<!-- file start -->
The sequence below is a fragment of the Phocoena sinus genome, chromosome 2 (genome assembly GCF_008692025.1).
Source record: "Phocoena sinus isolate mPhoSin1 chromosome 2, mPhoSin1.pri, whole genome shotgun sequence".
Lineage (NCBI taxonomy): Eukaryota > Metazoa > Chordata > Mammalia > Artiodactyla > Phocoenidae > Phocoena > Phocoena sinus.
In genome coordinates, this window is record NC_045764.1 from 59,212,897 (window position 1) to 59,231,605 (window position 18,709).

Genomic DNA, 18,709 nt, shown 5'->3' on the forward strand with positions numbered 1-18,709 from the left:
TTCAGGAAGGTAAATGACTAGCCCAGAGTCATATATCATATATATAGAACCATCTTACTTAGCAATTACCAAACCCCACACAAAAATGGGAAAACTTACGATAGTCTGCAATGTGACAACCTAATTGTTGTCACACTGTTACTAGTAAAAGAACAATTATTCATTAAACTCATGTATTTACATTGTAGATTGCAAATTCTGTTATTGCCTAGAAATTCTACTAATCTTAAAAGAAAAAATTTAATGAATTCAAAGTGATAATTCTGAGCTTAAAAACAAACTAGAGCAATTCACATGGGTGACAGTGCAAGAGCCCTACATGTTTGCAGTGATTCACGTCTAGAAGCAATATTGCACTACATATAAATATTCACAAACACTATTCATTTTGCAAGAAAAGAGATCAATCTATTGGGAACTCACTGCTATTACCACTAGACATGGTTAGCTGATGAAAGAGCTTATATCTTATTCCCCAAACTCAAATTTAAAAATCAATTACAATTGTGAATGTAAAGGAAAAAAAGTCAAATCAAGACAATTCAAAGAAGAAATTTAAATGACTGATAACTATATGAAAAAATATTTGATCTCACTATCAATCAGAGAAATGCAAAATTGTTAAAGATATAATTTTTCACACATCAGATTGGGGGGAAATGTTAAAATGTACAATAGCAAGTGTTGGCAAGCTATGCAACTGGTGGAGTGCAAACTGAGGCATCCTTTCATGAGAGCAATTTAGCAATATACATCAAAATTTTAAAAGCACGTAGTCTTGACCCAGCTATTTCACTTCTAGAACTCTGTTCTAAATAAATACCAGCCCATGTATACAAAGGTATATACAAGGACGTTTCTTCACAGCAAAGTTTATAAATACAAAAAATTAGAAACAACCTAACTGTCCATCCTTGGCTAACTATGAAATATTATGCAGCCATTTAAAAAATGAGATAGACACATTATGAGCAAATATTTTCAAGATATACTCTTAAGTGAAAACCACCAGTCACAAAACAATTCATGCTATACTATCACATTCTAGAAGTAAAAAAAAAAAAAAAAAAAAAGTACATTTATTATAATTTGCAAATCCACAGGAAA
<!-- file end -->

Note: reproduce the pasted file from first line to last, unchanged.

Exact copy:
The sequence below is a fragment of the Phocoena sinus genome, chromosome 2 (genome assembly GCF_008692025.1).
Source record: "Phocoena sinus isolate mPhoSin1 chromosome 2, mPhoSin1.pri, whole genome shotgun sequence".
Lineage (NCBI taxonomy): Eukaryota > Metazoa > Chordata > Mammalia > Artiodactyla > Phocoenidae > Phocoena > Phocoena sinus.
In genome coordinates, this window is record NC_045764.1 from 59,212,897 (window position 1) to 59,231,605 (window position 18,709).

Genomic DNA, 18,709 nt, shown 5'->3' on the forward strand with positions numbered 1-18,709 from the left:
TTCAGGAAGGTAAATGACTAGCCCAGAGTCATATATCATATATATAGAACCATCTTACTTAGCAATTACCAAACCCCACACAAAAATGGGAAAACTTACGATAGTCTGCAATGTGACAACCTAATTGTTGTCACACTGTTACTAGTAAAAGAACAATTATTCATTAAACTCATGTATTTACATTGTAGATTGCAAATTCTGTTATTGCCTAGAAATTCTACTAATCTTAAAAGAAAAAATTTAATGAATTCAAAGTGATAATTCTGAGCTTAAAAACAAACTAGAGCAATTCACATGGGTGACAGTGCAAGAGCCCTACATGTTTGCAGTGATTCACGTCTAGAAGCAATATTGCACTACATATAAATATTCACAAACACTATTCATTTTGCAAGAAAAGAGATCAATCTATTGGGAACTCACTGCTATTACCACTAGACATGGTTAGCTGATGAAAGAGCTTATATCTTATTCCCCAAACTCAAATTTAAAAATCAATTACAATTGTGAATGTAAAGGAAAAAAAGTCAAATCAAGACAATTCAAAGAAGAAATTTAAATGACTGATAACTATATGAAAAAATATTTGATCTCACTATCAATCAGAGAAATGCAAAATTGTTAAAGATATAATTTTTCACACATCAGATTGGGGGGAAATGTTAAAATGTACAATAGCAAGTGTTGGCAAGCTATGCAACTGGTGGAGTGCAAACTGAGGCATCCTTTCATGAGAGCAATTTAGCAATATACATCAAAATTTTAAAAGCACGTAGTCTTGACCCAGCTATTTCACTTCTAGAACTCTGTTCTAAATAAATACCAGCCCATGTATACAAAGGTATATACAAGGACGTTTCTTCACAGCAAAGTTTATAAATACAAAAAATTAGAAACAACCTAACTGTCCATCCTTGGCTAACTATGAAATATTATGCAGCCATTTAAAAAATGAGATAGACACATTATGAGCAAATATTTTCAAGATATACTCTTAAGTGAAAACCACCAGTCACAAAACAATTCATGCTATACTATCACATTCTAGAAGTAAAAAAAAAAAAAAAAAAAAAGTACATTTATTATAATTTGCAAATCCACAGGAAA